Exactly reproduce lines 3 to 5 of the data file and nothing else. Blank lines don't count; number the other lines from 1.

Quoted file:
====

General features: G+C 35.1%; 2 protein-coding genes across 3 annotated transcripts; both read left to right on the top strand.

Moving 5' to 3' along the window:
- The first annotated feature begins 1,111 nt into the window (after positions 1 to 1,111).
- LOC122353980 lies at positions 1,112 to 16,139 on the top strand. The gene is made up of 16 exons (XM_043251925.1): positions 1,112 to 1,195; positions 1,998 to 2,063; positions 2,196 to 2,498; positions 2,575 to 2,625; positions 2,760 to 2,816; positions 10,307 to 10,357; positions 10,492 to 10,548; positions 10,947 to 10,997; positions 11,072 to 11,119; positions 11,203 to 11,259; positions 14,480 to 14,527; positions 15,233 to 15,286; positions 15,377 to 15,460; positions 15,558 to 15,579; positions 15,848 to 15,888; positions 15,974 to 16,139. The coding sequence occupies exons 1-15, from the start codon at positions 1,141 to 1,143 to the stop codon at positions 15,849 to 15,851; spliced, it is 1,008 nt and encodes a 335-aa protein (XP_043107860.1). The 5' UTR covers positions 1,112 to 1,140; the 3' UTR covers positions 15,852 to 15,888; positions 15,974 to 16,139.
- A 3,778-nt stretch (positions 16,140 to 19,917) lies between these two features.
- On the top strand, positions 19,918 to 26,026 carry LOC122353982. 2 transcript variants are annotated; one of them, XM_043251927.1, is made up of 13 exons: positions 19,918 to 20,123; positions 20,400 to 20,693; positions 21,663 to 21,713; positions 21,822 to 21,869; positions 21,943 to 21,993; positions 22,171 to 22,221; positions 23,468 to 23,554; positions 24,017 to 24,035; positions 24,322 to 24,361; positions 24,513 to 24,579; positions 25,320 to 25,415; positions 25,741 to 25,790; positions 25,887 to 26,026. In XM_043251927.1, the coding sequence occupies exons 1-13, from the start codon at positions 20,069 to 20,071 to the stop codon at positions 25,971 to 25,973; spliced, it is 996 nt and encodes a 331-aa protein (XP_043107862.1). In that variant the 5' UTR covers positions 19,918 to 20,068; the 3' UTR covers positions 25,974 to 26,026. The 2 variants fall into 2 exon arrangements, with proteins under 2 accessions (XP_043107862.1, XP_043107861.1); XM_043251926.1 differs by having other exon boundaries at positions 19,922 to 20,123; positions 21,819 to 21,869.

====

- The first annotated feature begins 1,111 nt into the window (after positions 1 to 1,111).
- LOC122353980 lies at positions 1,112 to 16,139 on the top strand. The gene is made up of 16 exons (XM_043251925.1): positions 1,112 to 1,195; positions 1,998 to 2,063; positions 2,196 to 2,498; positions 2,575 to 2,625; positions 2,760 to 2,816; positions 10,307 to 10,357; positions 10,492 to 10,548; positions 10,947 to 10,997; positions 11,072 to 11,119; positions 11,203 to 11,259; positions 14,480 to 14,527; positions 15,233 to 15,286; positions 15,377 to 15,460; positions 15,558 to 15,579; positions 15,848 to 15,888; positions 15,974 to 16,139. The coding sequence occupies exons 1-15, from the start codon at positions 1,141 to 1,143 to the stop codon at positions 15,849 to 15,851; spliced, it is 1,008 nt and encodes a 335-aa protein (XP_043107860.1). The 5' UTR covers positions 1,112 to 1,140; the 3' UTR covers positions 15,852 to 15,888; positions 15,974 to 16,139.
- A 3,778-nt stretch (positions 16,140 to 19,917) lies between these two features.